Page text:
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Cloud Hosting Provider iNSYNQ Hit With Ransomware Attack

'iNSYNQ continues to engage cyber-security experts for assistance and are working as quickly as we can to restore access to all impacted data,' the company said in a website post. 'We are not withholding backups. We simply cannot safely access them at this time.'

Cloud hosting provider iNSYNQ experienced a ransomware attack on Tuesday that left an unspecified number of its clients’ data inaccessible, the company disclosed on its website.

Gig Harbor, Wash.-based iNSYNQ said it took steps to contain the attack by unknown “malicious” perpetrators as soon as it discovered it, including turning off some servers, but did not give a timeline.

“This effort was made to protect our clients’ data and backups,” iNSYNQ said in a system status notice posted on its site at 1:30 p.m. EST today. “iNSYNQ continues to engage cyber-security experts for assistance and are working as quickly as we can to restore access to all impacted data. We are not withholding backups. We simply cannot safely access them at this time.”

The company, which markets virtual desktops, web app management and QuickBooks cloud hosting among other offerings, said it’s working diligently to ensure backups are available to customers once it’s addressed the underlying problem.

“We are taking extreme measures to get your data and environments back up and running as soon as possible,” its status report said. “To manage expectations, it is unlikely that we will be able to accomplish this today.”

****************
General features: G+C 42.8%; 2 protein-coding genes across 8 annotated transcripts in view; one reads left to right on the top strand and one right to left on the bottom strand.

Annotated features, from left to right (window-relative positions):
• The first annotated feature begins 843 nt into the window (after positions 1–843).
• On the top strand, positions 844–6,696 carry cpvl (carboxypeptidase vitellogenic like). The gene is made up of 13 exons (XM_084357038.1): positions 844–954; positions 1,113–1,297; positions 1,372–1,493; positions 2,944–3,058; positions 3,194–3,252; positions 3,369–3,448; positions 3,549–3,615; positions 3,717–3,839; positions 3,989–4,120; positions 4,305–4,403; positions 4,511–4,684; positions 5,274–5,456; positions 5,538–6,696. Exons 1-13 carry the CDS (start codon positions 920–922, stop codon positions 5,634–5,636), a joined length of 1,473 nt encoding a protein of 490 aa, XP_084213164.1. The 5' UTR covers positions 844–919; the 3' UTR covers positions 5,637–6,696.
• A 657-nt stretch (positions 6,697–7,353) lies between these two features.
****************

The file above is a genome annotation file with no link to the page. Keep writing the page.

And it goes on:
iNSYNQ said it would continue to “follow up as we have more clarity on the situation.” It cancelled its maintenance scheduled for today and tomorrow for its 3.x managed service provider customers.

In a post yesterday morning, iNSYNQ said it was working to determine whether impacted customer data was accessed without authorization. “At this time we have no evidence of such access,” that post said. It’s unclear whether that held true today. The company could not be immediately reached for comment.

Ransomware is a type of malicious software, or malware, designed to deny access to a computer system or data until a ransom is paid.

Apps4Rent, a Maplewood, N.J., cloud hosting provider, used the attack to market itself on Twitter as an alternative to iNSYNQ for hosting accounting software with a “99.9 percent uptime guarantee.”

Costa Mesa, Calif.-based ERP Cloud Hosting, a QuickBooks hosting provider, also took to Twitter, tweeting “seeking a reliable host that would never accept being down for a minute let alone more than 3 days?”

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